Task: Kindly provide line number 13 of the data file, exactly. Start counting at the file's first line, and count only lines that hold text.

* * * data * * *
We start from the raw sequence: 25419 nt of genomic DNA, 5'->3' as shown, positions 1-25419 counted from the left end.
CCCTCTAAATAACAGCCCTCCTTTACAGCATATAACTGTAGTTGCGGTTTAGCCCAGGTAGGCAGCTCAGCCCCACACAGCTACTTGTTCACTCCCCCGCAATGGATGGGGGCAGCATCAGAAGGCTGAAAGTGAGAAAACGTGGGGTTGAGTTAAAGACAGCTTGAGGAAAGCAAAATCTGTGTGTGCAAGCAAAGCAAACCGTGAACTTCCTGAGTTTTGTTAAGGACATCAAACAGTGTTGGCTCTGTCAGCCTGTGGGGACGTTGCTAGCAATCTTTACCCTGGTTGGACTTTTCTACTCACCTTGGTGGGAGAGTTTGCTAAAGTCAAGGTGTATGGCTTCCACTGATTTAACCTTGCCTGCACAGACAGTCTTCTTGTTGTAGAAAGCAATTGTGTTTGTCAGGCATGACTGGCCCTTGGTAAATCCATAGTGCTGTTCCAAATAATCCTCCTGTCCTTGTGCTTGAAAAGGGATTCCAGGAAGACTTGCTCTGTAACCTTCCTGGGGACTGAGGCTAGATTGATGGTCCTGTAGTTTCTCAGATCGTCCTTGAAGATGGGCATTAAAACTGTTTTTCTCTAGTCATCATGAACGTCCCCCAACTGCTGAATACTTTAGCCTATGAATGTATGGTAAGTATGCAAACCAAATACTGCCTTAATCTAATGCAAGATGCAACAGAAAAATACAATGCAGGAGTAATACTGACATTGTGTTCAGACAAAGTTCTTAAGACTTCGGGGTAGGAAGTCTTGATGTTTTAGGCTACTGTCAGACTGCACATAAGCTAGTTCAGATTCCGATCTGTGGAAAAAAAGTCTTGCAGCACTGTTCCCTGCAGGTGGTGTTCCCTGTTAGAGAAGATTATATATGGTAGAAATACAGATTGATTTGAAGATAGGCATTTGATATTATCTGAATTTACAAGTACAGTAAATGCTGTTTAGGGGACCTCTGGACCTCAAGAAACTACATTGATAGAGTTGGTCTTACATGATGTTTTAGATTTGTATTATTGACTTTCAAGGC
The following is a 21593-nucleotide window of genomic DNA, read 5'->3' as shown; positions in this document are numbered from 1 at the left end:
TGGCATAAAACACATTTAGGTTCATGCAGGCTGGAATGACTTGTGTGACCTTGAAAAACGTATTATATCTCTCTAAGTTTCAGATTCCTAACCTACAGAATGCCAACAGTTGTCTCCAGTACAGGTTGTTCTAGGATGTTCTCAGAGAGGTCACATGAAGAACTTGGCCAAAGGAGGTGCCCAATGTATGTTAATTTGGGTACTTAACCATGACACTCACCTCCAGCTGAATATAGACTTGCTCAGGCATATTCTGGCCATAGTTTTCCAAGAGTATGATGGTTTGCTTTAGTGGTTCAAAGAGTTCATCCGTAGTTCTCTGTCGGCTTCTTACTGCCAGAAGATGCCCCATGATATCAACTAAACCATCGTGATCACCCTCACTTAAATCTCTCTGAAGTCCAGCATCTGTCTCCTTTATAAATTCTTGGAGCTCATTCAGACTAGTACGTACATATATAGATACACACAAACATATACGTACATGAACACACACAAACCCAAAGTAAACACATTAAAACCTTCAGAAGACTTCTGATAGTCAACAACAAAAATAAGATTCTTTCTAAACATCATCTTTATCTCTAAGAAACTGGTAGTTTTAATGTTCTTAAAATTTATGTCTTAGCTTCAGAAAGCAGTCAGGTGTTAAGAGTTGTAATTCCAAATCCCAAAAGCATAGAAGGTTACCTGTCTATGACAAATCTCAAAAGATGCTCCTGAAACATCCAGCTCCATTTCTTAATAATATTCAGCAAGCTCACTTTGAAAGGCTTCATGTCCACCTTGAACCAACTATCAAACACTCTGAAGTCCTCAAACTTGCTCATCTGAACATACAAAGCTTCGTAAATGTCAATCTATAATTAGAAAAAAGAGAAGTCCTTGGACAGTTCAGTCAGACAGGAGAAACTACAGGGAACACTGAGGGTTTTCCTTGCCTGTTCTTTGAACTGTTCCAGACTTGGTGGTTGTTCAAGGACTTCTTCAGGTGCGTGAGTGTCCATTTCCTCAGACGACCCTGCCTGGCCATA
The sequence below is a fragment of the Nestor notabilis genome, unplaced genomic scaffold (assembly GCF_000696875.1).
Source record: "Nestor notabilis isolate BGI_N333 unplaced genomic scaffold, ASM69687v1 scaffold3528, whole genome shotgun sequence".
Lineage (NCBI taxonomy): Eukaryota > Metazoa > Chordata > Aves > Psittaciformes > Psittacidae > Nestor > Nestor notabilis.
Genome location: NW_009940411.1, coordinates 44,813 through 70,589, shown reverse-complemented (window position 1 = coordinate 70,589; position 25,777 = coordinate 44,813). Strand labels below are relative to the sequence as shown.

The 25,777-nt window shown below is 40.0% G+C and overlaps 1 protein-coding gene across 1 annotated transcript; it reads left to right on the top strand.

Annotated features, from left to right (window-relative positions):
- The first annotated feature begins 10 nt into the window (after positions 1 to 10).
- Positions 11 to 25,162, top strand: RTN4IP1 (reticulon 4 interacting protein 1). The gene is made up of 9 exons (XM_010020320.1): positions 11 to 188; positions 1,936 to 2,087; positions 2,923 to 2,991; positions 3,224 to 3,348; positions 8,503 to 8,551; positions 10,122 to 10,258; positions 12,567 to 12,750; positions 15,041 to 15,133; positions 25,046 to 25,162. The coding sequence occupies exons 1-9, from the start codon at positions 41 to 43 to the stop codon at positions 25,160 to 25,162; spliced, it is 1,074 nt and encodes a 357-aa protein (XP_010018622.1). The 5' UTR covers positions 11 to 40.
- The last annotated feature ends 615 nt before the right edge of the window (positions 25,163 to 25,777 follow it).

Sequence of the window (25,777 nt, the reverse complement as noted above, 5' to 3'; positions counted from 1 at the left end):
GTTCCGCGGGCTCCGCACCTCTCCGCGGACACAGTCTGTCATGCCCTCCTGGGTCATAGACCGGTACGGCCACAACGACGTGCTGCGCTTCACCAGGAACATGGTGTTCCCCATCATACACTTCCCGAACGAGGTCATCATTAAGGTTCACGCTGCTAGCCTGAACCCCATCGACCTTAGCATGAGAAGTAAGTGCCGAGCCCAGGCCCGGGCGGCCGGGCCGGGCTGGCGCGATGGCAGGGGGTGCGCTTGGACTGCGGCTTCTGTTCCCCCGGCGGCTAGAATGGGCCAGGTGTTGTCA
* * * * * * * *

- The last annotated feature ends 615 nt before the right edge of the window (positions 25,163 to 25,777 follow it).